Each certificate is $3,600 and credit bearing, which could be used as a general elective if the student wishes to pursue a full degree at Spelman. There is an option for self-paid learners, but Guild works with companies to manage education assistance benefits, enabling the workplaces to cover the tuition fees for employees. It connects Spelman with Fortune 1000 companies including Walmart, Target and Hilton. The firm also provides one-on-one coaching, if needed, and additional educational resources.
“What we know for certain is that there is a large and growing population of working adults that are hungry to learn and who need new skills to take the next steps in their career,” Mark Rudnick, Guild VP, said in an email. “Higher ed institutions have the opportunity to be a part of a really impactful solution.”
The Guild partnership is how Adelle LeCroy came across the program. While she now serves as a technical support specialist at St. Petersburg College, she heard of eSpelman when she was a Walmart employee. LeCroy has now completed two certificates—one in Leading Self, Leading Others and one in project management—in 2022 and 2023, respectively.
She initially applied to Southern New Hampshire University, which is well-known for its online offerings.
“But then I saw Spelman, and oh my gosh,” LeCroy, a 44-year-old mother of three, said, adding that its reputation as an HBCU was the biggest factor in her decision. “It gave me that backbone of knowing about my culture … It was the way to go for me.”
Just the Beginning
While some of the certificate offerings are based on feedback from Guild, the majority are market driven, Watson said. The university is thinking “a lot” about offerings in health care and cybersecurity and around diversity, equity and inclusion.
“I think it’s important for institutions to offer credentials that are going to give students a competitive edge,” she said.
But Watson was adamant the eSpelman program will never expand to the point of taking over, or competing with, Spelman’s degree offerings.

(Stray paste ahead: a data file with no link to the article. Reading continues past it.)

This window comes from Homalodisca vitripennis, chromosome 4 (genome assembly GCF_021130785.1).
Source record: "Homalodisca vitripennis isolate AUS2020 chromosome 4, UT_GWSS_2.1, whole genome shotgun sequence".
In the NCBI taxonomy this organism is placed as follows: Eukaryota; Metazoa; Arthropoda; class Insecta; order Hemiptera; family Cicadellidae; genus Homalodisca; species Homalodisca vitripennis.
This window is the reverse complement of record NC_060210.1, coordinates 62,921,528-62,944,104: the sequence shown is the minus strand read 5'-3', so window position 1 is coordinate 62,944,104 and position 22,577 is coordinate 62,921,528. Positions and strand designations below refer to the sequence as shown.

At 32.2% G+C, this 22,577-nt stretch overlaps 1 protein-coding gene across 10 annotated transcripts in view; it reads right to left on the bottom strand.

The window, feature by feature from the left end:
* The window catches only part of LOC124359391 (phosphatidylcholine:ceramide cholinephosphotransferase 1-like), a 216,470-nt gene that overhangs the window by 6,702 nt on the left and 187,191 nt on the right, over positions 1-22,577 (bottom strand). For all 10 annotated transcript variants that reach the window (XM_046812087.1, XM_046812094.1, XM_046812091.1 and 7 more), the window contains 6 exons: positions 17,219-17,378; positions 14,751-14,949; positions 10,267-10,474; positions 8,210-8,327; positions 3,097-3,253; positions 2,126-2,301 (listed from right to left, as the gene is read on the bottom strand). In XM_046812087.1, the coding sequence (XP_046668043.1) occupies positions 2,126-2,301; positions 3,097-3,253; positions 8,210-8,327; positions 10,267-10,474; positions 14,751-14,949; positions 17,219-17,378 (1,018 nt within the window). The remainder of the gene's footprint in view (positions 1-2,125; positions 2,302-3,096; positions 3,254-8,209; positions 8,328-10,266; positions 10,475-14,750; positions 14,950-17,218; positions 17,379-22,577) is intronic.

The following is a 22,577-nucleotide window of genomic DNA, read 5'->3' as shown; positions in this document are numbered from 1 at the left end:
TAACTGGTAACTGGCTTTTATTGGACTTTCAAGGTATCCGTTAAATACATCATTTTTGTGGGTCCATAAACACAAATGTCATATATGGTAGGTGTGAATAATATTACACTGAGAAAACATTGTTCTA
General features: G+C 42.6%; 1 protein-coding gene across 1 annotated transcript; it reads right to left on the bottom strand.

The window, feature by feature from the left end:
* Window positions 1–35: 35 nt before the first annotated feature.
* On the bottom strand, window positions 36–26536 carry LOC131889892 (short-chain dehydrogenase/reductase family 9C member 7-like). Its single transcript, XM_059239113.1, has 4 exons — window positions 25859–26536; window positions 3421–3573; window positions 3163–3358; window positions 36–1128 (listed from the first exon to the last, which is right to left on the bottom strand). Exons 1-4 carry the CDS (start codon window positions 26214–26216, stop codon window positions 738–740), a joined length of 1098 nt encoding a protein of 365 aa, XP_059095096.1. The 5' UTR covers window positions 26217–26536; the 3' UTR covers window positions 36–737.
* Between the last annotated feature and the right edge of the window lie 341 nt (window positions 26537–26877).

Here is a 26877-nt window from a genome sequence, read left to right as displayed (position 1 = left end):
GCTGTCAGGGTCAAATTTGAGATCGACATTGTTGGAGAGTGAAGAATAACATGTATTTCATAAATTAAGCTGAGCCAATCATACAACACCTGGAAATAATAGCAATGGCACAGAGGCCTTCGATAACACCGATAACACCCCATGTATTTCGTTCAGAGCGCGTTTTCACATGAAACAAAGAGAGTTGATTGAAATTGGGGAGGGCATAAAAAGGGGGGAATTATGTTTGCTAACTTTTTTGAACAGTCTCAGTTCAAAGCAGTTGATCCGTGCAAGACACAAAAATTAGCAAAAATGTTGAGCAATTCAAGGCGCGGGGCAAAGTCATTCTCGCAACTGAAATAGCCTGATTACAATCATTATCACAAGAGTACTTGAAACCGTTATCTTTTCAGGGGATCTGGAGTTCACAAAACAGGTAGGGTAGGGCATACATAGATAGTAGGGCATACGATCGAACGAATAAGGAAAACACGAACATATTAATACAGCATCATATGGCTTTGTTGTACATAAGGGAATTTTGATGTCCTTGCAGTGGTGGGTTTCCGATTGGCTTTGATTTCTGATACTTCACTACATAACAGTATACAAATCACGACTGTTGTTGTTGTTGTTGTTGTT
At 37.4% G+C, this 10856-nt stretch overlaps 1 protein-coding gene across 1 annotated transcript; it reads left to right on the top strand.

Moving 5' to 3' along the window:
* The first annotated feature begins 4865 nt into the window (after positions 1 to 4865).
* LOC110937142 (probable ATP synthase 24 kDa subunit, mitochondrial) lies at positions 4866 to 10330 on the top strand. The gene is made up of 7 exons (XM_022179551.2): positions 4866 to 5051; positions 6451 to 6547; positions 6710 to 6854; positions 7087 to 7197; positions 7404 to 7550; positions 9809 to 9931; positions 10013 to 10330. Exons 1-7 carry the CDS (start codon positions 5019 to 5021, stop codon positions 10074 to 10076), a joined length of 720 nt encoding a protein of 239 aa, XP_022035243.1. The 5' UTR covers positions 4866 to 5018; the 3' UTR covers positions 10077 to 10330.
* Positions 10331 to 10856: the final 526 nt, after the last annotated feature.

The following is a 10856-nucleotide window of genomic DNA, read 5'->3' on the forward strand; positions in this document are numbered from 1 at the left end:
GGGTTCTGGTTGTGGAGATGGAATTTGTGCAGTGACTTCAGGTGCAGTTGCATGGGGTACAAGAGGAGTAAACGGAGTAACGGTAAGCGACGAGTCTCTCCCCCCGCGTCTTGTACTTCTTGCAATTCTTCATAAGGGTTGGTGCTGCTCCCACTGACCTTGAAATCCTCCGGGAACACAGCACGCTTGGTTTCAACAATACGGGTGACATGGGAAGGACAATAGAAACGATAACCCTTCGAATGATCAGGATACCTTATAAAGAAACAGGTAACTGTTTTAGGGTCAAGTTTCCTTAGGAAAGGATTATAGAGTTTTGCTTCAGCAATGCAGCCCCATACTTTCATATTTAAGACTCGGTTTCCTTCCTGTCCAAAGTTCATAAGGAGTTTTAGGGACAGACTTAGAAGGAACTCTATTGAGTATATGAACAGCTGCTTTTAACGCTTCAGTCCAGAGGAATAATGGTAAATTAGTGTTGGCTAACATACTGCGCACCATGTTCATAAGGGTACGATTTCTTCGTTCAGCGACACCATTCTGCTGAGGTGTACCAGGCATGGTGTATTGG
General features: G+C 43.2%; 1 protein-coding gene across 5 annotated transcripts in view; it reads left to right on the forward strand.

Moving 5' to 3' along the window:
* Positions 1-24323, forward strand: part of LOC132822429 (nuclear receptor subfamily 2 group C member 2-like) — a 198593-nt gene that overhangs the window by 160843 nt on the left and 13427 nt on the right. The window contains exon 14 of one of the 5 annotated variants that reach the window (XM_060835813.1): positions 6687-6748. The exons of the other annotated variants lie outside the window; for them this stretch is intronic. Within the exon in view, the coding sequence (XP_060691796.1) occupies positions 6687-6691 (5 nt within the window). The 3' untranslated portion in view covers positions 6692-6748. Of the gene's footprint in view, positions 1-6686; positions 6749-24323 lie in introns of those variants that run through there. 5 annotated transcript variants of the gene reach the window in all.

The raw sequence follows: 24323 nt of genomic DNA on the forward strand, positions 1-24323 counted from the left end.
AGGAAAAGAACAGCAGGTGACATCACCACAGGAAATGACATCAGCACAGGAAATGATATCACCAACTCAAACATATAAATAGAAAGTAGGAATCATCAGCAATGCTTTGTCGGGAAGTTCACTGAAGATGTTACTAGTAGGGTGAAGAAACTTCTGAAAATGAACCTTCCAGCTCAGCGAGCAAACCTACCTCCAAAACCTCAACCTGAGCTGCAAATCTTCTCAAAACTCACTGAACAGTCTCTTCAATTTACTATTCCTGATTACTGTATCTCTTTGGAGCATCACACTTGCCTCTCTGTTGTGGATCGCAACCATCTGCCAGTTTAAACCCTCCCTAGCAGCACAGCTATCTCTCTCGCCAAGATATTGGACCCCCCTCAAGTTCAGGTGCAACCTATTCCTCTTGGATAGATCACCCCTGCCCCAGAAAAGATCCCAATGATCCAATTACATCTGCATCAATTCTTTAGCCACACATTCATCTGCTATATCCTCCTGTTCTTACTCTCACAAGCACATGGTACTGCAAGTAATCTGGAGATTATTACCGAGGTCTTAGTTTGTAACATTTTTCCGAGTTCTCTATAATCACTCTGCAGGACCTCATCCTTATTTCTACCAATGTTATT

“You will never see eSpelman transition to a Southern New Hampshire [model],” she said. “We’re sticking within what we do well, but creating an extension to another population.”
While Rudnick did not say whether Guild is seeing an increased interest about launching similar programs, he pointed to the uptick in innovation in the space.
“I think this is a ‘yes and’ proposition,” he said. “Supporting working adult learners does not mean turning attention away from students who are attending college right out of high school. However, we need to meet learners where they are.”
Watson had some advice for other institutions that want to launch their own programs: think of what your institution does well, which can serve as a unique value proposition, and conduct an audit of the current technology in place. She also advised campus leaders to think of what will be needed and review the “people resources,” meaning if there are already subject matter experts on campus—and how much bandwidth they have to contribute to an e-learning program.
“Ask yourself if you’re asking them to do more, how reasonable is that and do we need to bring on more people,” she said, adding to also consider a vendor or consultant to support the work. “These types of initiatives and models don’t fit nicely into the traditional shared governance framework, so we want senior leaders to think about those things.”